The Bodhisatta was once a kinnara, a half-human, half-bird deity. He lived with his wife on a silver mountain in the Himalayas, and one day they went down from their home to play in a stream, covering themselves in flowers, singing and dancing, and swinging in vines.
A king who had come to the Himalayas to hunt heard their sweet voices and snuck up silently to watch them. He immediately fell in love with the Bodhisatta’s wife and shot the Bodhisatta with a poison arrow so he could have her for himself. He fell unconscious with blood oozing out of the wound, and his wife, assuming he was dead, cried out in agony.
When the king stepped out of the bushes, the Bodhisatta’s wife angrily condemned him, but he told her not to grieve because he would make her his queen. She answered, loud as a lion’s roar, that she would kill herself before having anything to do with him. Hearing this, the king lost his infatuation and walked away without an ounce of shame or regret.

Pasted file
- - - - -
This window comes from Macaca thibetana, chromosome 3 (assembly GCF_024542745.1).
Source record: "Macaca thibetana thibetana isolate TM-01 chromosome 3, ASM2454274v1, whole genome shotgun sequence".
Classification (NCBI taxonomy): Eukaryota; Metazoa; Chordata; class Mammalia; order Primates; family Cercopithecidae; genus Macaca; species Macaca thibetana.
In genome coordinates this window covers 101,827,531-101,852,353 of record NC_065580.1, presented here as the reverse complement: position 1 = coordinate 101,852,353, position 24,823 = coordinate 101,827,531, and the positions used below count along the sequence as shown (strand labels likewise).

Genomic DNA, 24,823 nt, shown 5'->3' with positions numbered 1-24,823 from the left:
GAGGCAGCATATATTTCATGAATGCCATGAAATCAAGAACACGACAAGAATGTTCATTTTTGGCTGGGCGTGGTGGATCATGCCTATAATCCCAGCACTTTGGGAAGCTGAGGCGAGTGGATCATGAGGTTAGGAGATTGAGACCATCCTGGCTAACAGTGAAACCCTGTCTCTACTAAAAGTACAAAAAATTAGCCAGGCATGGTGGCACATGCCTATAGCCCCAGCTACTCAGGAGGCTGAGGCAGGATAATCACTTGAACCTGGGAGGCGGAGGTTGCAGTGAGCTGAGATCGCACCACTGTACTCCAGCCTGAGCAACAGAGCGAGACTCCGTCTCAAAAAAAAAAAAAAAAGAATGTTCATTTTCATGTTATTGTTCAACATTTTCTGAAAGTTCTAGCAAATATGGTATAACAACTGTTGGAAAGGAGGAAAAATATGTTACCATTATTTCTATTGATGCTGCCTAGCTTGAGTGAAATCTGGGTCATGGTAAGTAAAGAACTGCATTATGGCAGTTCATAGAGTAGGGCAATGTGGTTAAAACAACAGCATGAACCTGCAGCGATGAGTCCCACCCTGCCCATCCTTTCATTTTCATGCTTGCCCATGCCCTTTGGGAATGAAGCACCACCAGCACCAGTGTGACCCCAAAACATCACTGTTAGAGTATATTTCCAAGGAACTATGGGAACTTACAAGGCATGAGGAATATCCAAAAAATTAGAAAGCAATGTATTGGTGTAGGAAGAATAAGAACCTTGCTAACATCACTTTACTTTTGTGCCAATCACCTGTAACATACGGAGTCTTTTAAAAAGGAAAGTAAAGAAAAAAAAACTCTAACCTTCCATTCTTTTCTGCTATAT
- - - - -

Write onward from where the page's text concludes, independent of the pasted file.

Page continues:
The Bodhisatta’s wife embraced his body, and she noticed it was still warm. She cried out, begging a god to save him before it was too late. Her pleas caused the throne of Indra, king of the gods, to become warm. And when he divined the cause, he rushed down from heaven in the form of a brahmin and sprinkled water on the Bodhisatta. The poison was instantly neutralized, the wound disappeared, and he stood up completely healed.
His wife fell at Indra’s feet in praise, and Indra told them they should not come down the mountain to the realm of man again, and they forever after followed his advice.
In the Lifetime of the Buddha
The Bodhisatta’s kinnara wife was an earlier birth of the Buddha’s wife. One time after reaching enlightenment, the Buddha returned home to visit his family. His father praised the Buddha’s wife, saying that while the Buddha was gone, she had refused all gifts sent by other kings and remained good and faithful at heart. The Buddha said this was no surprise because even in the past when she was born as an animal, she was completely devoted. Then he told this story to explain.
The king was an earlier birth of Anuruddha, one of the Buddha’s top disciples.